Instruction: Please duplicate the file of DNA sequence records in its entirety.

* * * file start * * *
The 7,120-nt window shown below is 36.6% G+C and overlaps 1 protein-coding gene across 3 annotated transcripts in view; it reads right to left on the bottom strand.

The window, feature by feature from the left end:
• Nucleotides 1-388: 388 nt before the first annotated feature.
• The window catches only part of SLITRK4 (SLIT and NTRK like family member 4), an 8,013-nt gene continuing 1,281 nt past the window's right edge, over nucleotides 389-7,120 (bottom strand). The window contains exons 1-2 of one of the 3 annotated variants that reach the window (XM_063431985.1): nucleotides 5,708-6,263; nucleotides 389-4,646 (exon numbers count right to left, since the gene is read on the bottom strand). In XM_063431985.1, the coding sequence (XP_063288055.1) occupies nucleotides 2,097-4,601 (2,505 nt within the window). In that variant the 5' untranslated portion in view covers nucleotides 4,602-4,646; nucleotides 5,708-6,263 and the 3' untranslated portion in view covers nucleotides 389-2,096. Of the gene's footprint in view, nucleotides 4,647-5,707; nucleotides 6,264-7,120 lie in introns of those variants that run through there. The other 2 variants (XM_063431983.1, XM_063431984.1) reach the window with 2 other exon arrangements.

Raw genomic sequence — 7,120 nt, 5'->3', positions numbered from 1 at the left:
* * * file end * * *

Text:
The 7,120-nt window shown below is 36.6% G+C and overlaps 1 protein-coding gene across 3 annotated transcripts in view; it reads right to left on the bottom strand.

The window, feature by feature from the left end:
• Nucleotides 1-388: 388 nt before the first annotated feature.
• The window catches only part of SLITRK4 (SLIT and NTRK like family member 4), an 8,013-nt gene continuing 1,281 nt past the window's right edge, over nucleotides 389-7,120 (bottom strand). The window contains exons 1-2 of one of the 3 annotated variants that reach the window (XM_063431985.1): nucleotides 5,708-6,263; nucleotides 389-4,646 (exon numbers count right to left, since the gene is read on the bottom strand). In XM_063431985.1, the coding sequence (XP_063288055.1) occupies nucleotides 2,097-4,601 (2,505 nt within the window). In that variant the 5' untranslated portion in view covers nucleotides 4,602-4,646; nucleotides 5,708-6,263 and the 3' untranslated portion in view covers nucleotides 389-2,096. Of the gene's footprint in view, nucleotides 4,647-5,707; nucleotides 6,264-7,120 lie in introns of those variants that run through there. The other 2 variants (XM_063431983.1, XM_063431984.1) reach the window with 2 other exon arrangements.

Raw genomic sequence — 7,120 nt, 5'->3', positions numbered from 1 at the left: